Ep. 47 – Brayden, Age 9: Why do we need friends?

Friends matter. Here’s why.

Kids Ask Dr. Friendtastic
Kids Ask Dr. Friendtastic
Ep. 47 – Brayden, Age 9: Why do we need friends?
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Scroll down for DISCUSSION QUESTIONS & TRANSCRIPT

Think About It Questions

  • Why do you think having good friends makes it easier for kids to cope with stress? How has a friend been kind or helpful to you when you’ve had to deal with difficult situations?
  • How can too much conflict hurt a friendship?
  • Why do you think kids sometimes stick with a low-quality friendship (where there’s a lot of conflict and not much fun or closeness)?
  • What are some examples of things you’ve done to support or care for a friend?
  • Think of a time you had a friendship rough spot. How did you handle it?
  • Dr. Friendtastic says that learning to be a good friend “is a step toward peace and justice in the world.” Do you agree? Why or why not?

Transcript

Hi, there! I’m Dr. Eileen Kennedy-Moore, also known as Dr. Friendtastic. I’m an author and clinical psychologist based in Princeton, NJ.

Here’s today’s question:

Hello, my name is Brayden. I am nine years old. My question today is, why is friendship important?

Hi, Brayden. Thank you for asking this question! In my psychology practice, through my books for parents and kids, and on this podcast, I spend a lot of time helping kids learn to build strong and caring friendships because I believe friendships are very important. So, thanks for giving me the chance to spell out why friendships matter so much. 

Friends make the good times more fun and the hard times easier to bear. 

Scientists have found that when kids have even one friend they like who likes them back, they feel happier and more confident, they cope better with stress, they’re more engaged in school, and they’re less likely to be bullied.

Friends can also help kids learn to become better, kinder people. Caring about a friend, or just wanting to continue playing with a friend, encourages kids to step beyond thinking only about what they want and consider someone else’s feelings.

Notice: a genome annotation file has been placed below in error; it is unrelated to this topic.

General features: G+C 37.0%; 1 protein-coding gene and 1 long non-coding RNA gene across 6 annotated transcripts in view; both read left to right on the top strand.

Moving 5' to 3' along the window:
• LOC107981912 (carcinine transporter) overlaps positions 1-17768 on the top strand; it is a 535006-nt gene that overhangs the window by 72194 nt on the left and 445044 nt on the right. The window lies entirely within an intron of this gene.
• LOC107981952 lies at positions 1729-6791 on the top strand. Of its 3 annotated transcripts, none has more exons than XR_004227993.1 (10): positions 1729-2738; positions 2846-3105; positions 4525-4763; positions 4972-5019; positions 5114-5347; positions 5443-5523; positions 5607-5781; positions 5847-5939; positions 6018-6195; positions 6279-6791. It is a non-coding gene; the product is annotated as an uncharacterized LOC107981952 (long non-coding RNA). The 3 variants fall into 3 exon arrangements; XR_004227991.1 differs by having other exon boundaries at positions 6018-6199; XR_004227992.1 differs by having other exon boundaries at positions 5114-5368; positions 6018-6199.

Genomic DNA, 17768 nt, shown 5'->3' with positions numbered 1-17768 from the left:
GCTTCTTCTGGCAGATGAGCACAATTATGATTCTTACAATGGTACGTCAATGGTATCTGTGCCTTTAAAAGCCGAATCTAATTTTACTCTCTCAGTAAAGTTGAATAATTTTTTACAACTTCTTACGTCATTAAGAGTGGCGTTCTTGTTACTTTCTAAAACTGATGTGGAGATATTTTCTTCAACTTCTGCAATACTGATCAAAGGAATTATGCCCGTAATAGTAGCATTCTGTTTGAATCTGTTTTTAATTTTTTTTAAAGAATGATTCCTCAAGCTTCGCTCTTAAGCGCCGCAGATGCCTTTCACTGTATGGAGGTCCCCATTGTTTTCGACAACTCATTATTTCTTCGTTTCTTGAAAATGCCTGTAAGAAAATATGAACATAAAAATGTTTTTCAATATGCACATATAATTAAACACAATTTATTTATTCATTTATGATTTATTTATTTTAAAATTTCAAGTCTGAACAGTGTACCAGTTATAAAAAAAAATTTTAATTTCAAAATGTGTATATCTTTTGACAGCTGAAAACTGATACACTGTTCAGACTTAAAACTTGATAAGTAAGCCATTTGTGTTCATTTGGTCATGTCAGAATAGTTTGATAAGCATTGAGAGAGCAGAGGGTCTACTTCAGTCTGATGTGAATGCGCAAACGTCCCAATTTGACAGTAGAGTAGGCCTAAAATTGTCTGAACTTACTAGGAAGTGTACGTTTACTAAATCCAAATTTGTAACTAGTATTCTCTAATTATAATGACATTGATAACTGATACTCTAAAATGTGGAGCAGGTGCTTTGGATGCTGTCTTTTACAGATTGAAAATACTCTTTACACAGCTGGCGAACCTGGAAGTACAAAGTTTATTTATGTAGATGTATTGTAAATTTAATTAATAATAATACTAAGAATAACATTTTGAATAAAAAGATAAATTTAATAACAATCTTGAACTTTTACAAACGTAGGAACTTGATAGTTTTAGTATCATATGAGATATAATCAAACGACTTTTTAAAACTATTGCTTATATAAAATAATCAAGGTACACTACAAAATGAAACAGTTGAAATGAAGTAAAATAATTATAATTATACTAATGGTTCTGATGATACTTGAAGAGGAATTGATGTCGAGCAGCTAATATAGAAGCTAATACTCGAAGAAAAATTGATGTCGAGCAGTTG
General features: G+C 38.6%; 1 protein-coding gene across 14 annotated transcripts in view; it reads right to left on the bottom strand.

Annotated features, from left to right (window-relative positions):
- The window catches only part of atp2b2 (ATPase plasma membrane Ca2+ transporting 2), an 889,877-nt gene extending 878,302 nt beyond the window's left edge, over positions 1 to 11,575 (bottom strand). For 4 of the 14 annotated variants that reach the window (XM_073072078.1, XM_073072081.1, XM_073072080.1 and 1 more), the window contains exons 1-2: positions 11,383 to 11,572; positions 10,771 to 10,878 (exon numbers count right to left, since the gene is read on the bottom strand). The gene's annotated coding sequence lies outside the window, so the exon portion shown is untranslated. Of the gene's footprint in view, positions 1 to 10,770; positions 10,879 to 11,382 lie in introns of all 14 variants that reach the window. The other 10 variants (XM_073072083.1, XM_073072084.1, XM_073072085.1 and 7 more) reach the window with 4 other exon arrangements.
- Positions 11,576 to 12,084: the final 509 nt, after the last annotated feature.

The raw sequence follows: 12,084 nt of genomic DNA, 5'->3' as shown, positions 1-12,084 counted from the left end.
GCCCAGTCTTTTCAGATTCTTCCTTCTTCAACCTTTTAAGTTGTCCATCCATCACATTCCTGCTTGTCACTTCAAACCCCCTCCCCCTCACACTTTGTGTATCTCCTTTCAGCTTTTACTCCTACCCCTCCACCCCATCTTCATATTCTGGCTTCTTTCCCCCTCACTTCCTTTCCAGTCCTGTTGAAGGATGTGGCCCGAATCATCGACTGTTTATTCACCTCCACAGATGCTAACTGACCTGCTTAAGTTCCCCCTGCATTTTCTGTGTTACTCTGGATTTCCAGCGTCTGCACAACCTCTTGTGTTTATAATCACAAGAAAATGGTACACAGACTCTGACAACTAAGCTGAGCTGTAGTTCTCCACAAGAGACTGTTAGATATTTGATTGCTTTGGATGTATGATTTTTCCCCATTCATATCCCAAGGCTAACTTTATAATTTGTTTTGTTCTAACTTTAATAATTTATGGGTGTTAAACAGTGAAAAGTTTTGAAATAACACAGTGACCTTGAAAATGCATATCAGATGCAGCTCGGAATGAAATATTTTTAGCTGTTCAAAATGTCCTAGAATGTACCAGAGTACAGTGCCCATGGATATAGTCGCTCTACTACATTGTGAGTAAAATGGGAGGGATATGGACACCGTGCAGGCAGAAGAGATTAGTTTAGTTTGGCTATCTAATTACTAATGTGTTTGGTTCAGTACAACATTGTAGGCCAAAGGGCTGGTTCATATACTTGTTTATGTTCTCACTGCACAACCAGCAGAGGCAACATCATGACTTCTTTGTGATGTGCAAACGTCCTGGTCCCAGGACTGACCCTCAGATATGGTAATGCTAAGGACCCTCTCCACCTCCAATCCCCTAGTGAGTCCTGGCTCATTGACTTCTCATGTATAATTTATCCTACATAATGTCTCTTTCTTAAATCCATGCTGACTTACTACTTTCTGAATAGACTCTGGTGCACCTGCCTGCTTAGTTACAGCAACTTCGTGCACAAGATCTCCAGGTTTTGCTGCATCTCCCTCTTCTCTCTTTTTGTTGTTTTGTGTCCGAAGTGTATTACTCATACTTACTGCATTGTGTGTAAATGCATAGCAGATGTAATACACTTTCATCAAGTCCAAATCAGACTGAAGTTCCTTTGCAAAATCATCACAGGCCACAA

But not all friendships are created equal! Researchers also talk about “friendship quality.” In low-quality friendships, there’s a lot of conflict and not much fun or closeness. They also might lead you to get in trouble or do things that you know aren’t right, like cheating or being mean to someone. 

In high-quality friendships, kids have fun together, and they also trust each other with their private thoughts and feelings. They help and support each other, and they’re loyal and stick up for each other. 

So, how do you know if you have good, high-quality friendships? Pay attention to how you feel when you’re with your friends. Good friendships feel good most of the time and bring out the best in you. Pay attention, also, to what you can give as a friend, not just what you get. What are you doing to support and care for your friends?

Even good friends sometimes have disagreements, mistakes, and misunderstandings. Figuring out how to work through those unavoidable friendship rough spots helps us become wiser and kinder. Trying to be a good friend can inspire us to talk and explain rather than yell, to listen and compromise rather than demand, to apologize and forgive rather than acuse. None of this is easy, but all of it can help our friendships grow even stronger. 

There are a lot of problems in the world right now. To solve most of them, we need to be able to look at each other with kind eyes and treat each other with caring and respect. When you learn how to be a good friend, that’s a step toward peace and justice in the world. And that’s the most important thing of all.

This has been Kids Ask Dr. Friendtastic. If you have a question about making and keeping friends that you’d like me to answer, go to DrFriendtastic.com, and click on the podcast tab to see how to submit your question. 

 

Do you want to learn even more about friendship? Check out my funny and practical books for kids: Growing Friendships: A Kids’ Guide to Making and Keeping Friends, and my new book, Growing Feelings: A Kids’ Guide to Dealing with Emotions About Friends and Other Kids. They’re available through your library or wherever you buy books.

OR find them on your favorite podcast platform!